Can Business and Friendship ‘Work’ Together?

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It’s all about balance.

Ever heard the phrase, “you can’t hire your friends?” It seems like there’s some kind of taboo involved when it comes to hiring your friends or becoming friends with the people you hire.

This is understandable, and it’s pretty easy to imagine that plenty of business-related blunders have happened as a result of buddying up with the people who work for you.

Recently, I came across an interesting article that talks about the difficulties of an entrepreneur becoming friends with their employees.

Though it made a lot of valid points about the pros and cons, it concluded that being friends with the people you hire is—overall—a bad idea.

But does that mean that there’s just no way your employees can ever be your friends while still keeping your businesses healthy and long-lasting?

I happen to think that there IS a way. Why? Because I’ve discovered it for myself.

I’m not going to lie to you though, it’s not like I just got lucky and everything worked out perfectly from the beginning…

I had to learn a lot of important things along the way, but these were lessons that were needed in order to show me that successfully combining friendship and business comes down to one thing…

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The relationship between respect and trust.

These two things typically share an inverse relationship. When you first meet your boss, for example, your respect for them is super high but your trust for them is low. This is because you don’t quite know them yet.

But as you get to know them, over time the respect goes down as the trust goes up.

This happens when you’re making friends normally as well.

That being the case, you can see where things get tricky. This is why it’s commonly advised that bosses don’t allow their employees to get to know them much at all. That way the respect always stays high.

But to me, there’s a clear difference between bosses and leaders in a company. Bosses work to inspire respect through fear, whereas leaders earn that respect.

And that earned respect can be built on trust.

I give all of my employees the chance to get to know me as a person, and I always take the chance to get to know them as well.

We often take hikes on this awesome nature trail close to our office. Those are great because they give me a chance to really connect with my employees. It’s just us and nature with very little distraction.

I like to engage in conversations with them where I explore their thoughts and ideas on what we’re doing as a company and how we can improve. Everybody has something of value they can offer.

As a leader, I believe you are nothing without your people. And your people are those who are not working for a paycheck, they are those who “believe what you believe,” as Simon Sinek says.

Your employees need to know what you stand for.

This is what inspires them to emotionally invest in not just your company, but your mission. This inspires them to be leaders themselves.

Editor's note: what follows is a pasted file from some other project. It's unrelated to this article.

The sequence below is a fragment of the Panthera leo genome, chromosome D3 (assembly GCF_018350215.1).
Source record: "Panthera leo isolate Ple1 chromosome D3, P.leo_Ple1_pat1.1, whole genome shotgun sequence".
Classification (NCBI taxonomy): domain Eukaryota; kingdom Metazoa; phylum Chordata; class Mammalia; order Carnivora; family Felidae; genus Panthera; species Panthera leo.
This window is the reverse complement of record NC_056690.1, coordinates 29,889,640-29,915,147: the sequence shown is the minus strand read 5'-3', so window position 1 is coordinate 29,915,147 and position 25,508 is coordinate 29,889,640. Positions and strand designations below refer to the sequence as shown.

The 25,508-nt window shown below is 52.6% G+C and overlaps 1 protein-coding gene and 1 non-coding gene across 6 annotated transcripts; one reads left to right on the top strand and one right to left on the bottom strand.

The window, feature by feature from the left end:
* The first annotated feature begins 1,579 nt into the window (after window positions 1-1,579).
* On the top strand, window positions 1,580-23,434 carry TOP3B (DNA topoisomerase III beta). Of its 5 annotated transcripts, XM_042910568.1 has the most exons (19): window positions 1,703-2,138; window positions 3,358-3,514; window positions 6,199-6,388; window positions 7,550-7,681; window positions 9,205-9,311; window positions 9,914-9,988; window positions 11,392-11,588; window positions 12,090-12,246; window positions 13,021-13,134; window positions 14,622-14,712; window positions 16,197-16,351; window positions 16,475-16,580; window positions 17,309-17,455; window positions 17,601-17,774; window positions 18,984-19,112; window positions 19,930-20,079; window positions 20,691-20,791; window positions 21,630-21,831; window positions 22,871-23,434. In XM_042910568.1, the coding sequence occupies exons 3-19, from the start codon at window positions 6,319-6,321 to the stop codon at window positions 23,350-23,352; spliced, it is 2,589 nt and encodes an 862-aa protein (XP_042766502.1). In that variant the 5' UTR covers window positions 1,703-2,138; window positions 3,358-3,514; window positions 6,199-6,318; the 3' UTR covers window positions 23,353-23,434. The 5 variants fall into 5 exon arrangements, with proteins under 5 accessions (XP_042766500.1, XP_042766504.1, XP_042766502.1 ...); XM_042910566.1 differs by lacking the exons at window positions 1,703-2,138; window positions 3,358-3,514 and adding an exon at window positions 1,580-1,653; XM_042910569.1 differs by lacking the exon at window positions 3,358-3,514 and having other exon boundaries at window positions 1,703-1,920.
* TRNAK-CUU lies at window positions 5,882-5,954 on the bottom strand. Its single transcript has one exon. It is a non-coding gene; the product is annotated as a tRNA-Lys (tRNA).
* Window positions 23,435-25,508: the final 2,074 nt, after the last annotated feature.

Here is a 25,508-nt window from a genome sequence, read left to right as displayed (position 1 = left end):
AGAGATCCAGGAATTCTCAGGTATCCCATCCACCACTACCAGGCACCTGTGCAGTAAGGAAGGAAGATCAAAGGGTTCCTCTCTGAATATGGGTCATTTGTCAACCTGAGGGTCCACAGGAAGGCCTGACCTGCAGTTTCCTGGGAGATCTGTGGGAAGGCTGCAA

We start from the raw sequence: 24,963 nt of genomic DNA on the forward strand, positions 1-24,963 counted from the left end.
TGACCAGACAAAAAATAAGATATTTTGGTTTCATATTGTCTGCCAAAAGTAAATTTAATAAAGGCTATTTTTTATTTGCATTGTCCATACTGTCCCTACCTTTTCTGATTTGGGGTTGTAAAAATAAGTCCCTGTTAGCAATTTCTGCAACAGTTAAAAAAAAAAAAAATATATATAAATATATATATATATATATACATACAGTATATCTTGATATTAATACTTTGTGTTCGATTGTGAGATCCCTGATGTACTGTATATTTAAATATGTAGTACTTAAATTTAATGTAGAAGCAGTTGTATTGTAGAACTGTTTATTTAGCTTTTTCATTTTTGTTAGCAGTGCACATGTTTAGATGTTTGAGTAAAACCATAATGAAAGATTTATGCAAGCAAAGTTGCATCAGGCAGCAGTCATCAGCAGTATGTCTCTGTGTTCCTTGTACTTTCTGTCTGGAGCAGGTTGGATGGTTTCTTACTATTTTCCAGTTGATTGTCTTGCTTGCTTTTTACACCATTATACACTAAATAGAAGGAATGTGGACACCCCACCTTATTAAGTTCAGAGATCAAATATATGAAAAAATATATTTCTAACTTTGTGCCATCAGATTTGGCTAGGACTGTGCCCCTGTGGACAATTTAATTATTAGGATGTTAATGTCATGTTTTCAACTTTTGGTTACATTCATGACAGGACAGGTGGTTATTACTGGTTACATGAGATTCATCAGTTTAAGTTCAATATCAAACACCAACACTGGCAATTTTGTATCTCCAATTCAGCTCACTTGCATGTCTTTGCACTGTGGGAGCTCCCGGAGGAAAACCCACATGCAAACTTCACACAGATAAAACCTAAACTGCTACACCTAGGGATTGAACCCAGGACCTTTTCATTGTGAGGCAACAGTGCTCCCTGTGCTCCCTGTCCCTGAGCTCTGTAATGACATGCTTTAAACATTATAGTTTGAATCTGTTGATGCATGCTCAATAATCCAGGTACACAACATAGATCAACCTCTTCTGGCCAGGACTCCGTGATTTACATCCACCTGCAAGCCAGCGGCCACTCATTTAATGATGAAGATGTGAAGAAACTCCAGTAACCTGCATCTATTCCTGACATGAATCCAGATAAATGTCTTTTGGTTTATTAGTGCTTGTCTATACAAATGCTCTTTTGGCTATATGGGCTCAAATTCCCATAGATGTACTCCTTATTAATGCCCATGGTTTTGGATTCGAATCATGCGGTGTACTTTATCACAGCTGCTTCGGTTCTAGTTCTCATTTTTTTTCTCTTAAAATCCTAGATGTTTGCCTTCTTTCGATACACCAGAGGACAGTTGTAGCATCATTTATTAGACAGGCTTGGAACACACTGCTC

If you’re a business owner, you shouldn’t make your employees feel like they’re beneath you. They need to know that they have the responsibility to make an impact and contribute to the success of your company.

When they know they are making an impact, they will own their position. This is the level of commitment you want out of your people.

That’s when they become leaders within your company.

Then when they recognize you as their leader, an equilibrium between their respect and trust for you is reached.

They will know to be there for you as a friend, but will also be ready to get to work when it’s needed. This balance exists and is entirely possible to obtain with your employees.

That being said, these type of characteristics are what you should look for when you are hiring. Even though balancing respect and trust is possible, it does help to find people who possess a certain level of maturity to start with.

You should exercise good judgment in finding people of strong character to be your leaders.

So the bottom line is, I believe you can absolutely befriend the people you hire.

Bonding with your team will build not just loyalty for your company, but personal loyalty. That kind of commitment is what can really take your business to new heights.

Just be sure to exercise good judgment and keep an eye out for everyone’s respect-to-trust ratio. The right people will maintain that balance, and the wrong people will reveal themselves based on it.

Either way, you find out who your real friends and loyal employees are.

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2 Responses

  1. luigi Belmonte says:

    Congrats” But as you get to know them, over time the respect goes down as the trust goes up”. I enjoyed your letter, I receive many letters as people buy my shortstories and have nothing better to do but to comment on them, However only seldom I got something as good. Ciao and take care

  2. Carl says:

    I’ve regularly seen friendships outside of work lead to the corruption of professional relationships within it . It’s not just the people who form these friendships who are affected by them . Employees not regarded as ‘friends’ of the people concerned can find themselves in a situation where they’re challenging the behaviour of someone behaving unethically at work only to have a higher level manager step in and refuse to enforce procedures. I’ve seen people promoted over much more experienced business-committed folks simply due to the fact they play pool and go drinking with the boss. There’s a big difference between being professionally friendly and being actual friends and I recommend you usually stick to the first option otherwise it leads to corrosion in the workplace.

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